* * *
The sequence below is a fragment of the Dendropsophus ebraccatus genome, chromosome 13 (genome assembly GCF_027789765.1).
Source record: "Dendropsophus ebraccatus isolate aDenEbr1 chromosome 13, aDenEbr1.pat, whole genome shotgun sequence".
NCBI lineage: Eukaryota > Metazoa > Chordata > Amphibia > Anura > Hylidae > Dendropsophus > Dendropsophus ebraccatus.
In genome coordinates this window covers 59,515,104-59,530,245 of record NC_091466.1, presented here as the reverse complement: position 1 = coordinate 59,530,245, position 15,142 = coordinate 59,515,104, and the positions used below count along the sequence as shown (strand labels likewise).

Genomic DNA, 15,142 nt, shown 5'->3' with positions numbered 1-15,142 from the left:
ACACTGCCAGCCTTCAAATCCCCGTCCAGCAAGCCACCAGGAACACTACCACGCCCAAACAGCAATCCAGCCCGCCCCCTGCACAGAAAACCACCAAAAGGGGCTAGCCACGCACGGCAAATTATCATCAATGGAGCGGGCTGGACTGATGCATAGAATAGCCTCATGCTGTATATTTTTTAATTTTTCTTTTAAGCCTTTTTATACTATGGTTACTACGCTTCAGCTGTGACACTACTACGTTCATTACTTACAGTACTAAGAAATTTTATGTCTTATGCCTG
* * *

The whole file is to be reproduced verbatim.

The sequence below is a fragment of the Dendropsophus ebraccatus genome, chromosome 13 (genome assembly GCF_027789765.1).
Source record: "Dendropsophus ebraccatus isolate aDenEbr1 chromosome 13, aDenEbr1.pat, whole genome shotgun sequence".
NCBI lineage: Eukaryota > Metazoa > Chordata > Amphibia > Anura > Hylidae > Dendropsophus > Dendropsophus ebraccatus.
In genome coordinates this window covers 59,515,104-59,530,245 of record NC_091466.1, presented here as the reverse complement: position 1 = coordinate 59,530,245, position 15,142 = coordinate 59,515,104, and the positions used below count along the sequence as shown (strand labels likewise).

Genomic DNA, 15,142 nt, shown 5'->3' with positions numbered 1-15,142 from the left:
ACACTGCCAGCCTTCAAATCCCCGTCCAGCAAGCCACCAGGAACACTACCACGCCCAAACAGCAATCCAGCCCGCCCCCTGCACAGAAAACCACCAAAAGGGGCTAGCCACGCACGGCAAATTATCATCAATGGAGCGGGCTGGACTGATGCATAGAATAGCCTCATGCTGTATATTTTTTAATTTTTCTTTTAAGCCTTTTTATACTATGGTTACTACGCTTCAGCTGTGACACTACTACGTTCATTACTTACAGTACTAAGAAATTTTATGTCTTATGCCTG